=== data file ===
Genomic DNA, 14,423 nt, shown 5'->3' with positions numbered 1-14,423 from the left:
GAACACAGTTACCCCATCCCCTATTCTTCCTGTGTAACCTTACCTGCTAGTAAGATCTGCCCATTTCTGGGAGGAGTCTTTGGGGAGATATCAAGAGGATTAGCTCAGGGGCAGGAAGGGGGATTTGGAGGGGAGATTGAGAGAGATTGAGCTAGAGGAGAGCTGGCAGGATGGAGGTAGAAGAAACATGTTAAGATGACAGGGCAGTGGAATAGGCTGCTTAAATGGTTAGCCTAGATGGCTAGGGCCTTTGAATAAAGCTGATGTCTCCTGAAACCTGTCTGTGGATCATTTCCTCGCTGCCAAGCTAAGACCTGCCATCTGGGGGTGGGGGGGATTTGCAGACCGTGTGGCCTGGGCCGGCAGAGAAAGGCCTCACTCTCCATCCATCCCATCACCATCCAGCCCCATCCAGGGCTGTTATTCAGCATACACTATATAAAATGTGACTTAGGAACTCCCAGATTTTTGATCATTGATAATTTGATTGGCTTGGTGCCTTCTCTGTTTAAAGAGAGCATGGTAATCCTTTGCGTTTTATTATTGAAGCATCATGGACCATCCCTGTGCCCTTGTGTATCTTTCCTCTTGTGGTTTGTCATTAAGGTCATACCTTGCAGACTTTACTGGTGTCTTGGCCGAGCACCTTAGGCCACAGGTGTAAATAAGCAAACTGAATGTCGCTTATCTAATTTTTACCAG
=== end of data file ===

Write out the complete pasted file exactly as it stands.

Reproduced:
Genomic DNA, 14,423 nt, shown 5'->3' with positions numbered 1-14,423 from the left:
GAACACAGTTACCCCATCCCCTATTCTTCCTGTGTAACCTTACCTGCTAGTAAGATCTGCCCATTTCTGGGAGGAGTCTTTGGGGAGATATCAAGAGGATTAGCTCAGGGGCAGGAAGGGGGATTTGGAGGGGAGATTGAGAGAGATTGAGCTAGAGGAGAGCTGGCAGGATGGAGGTAGAAGAAACATGTTAAGATGACAGGGCAGTGGAATAGGCTGCTTAAATGGTTAGCCTAGATGGCTAGGGCCTTTGAATAAAGCTGATGTCTCCTGAAACCTGTCTGTGGATCATTTCCTCGCTGCCAAGCTAAGACCTGCCATCTGGGGGTGGGGGGGATTTGCAGACCGTGTGGCCTGGGCCGGCAGAGAAAGGCCTCACTCTCCATCCATCCCATCACCATCCAGCCCCATCCAGGGCTGTTATTCAGCATACACTATATAAAATGTGACTTAGGAACTCCCAGATTTTTGATCATTGATAATTTGATTGGCTTGGTGCCTTCTCTGTTTAAAGAGAGCATGGTAATCCTTTGCGTTTTATTATTGAAGCATCATGGACCATCCCTGTGCCCTTGTGTATCTTTCCTCTTGTGGTTTGTCATTAAGGTCATACCTTGCAGACTTTACTGGTGTCTTGGCCGAGCACCTTAGGCCACAGGTGTAAATAAGCAAACTGAATGTCGCTTATCTAATTTTTACCAG